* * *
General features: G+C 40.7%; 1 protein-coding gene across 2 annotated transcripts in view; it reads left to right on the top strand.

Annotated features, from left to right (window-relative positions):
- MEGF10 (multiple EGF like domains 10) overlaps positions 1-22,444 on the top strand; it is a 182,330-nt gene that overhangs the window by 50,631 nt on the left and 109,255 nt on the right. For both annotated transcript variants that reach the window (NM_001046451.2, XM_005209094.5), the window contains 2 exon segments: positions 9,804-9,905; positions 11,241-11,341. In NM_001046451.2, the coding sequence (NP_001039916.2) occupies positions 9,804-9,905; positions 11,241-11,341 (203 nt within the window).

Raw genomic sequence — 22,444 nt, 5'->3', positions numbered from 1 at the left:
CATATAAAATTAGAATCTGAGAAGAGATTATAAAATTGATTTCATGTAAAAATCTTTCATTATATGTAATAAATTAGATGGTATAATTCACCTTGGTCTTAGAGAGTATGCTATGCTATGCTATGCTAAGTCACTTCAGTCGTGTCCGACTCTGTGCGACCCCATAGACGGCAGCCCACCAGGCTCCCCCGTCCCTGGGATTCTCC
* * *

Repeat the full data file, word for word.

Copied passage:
General features: G+C 40.7%; 1 protein-coding gene across 2 annotated transcripts in view; it reads left to right on the top strand.

Annotated features, from left to right (window-relative positions):
- MEGF10 (multiple EGF like domains 10) overlaps positions 1-22,444 on the top strand; it is a 182,330-nt gene that overhangs the window by 50,631 nt on the left and 109,255 nt on the right. For both annotated transcript variants that reach the window (NM_001046451.2, XM_005209094.5), the window contains 2 exon segments: positions 9,804-9,905; positions 11,241-11,341. In NM_001046451.2, the coding sequence (NP_001039916.2) occupies positions 9,804-9,905; positions 11,241-11,341 (203 nt within the window).

Raw genomic sequence — 22,444 nt, 5'->3', positions numbered from 1 at the left:
CATATAAAATTAGAATCTGAGAAGAGATTATAAAATTGATTTCATGTAAAAATCTTTCATTATATGTAATAAATTAGATGGTATAATTCACCTTGGTCTTAGAGAGTATGCTATGCTATGCTATGCTAAGTCACTTCAGTCGTGTCCGACTCTGTGCGACCCCATAGACGGCAGCCCACCAGGCTCCCCCGTCCCTGGGATTCTCC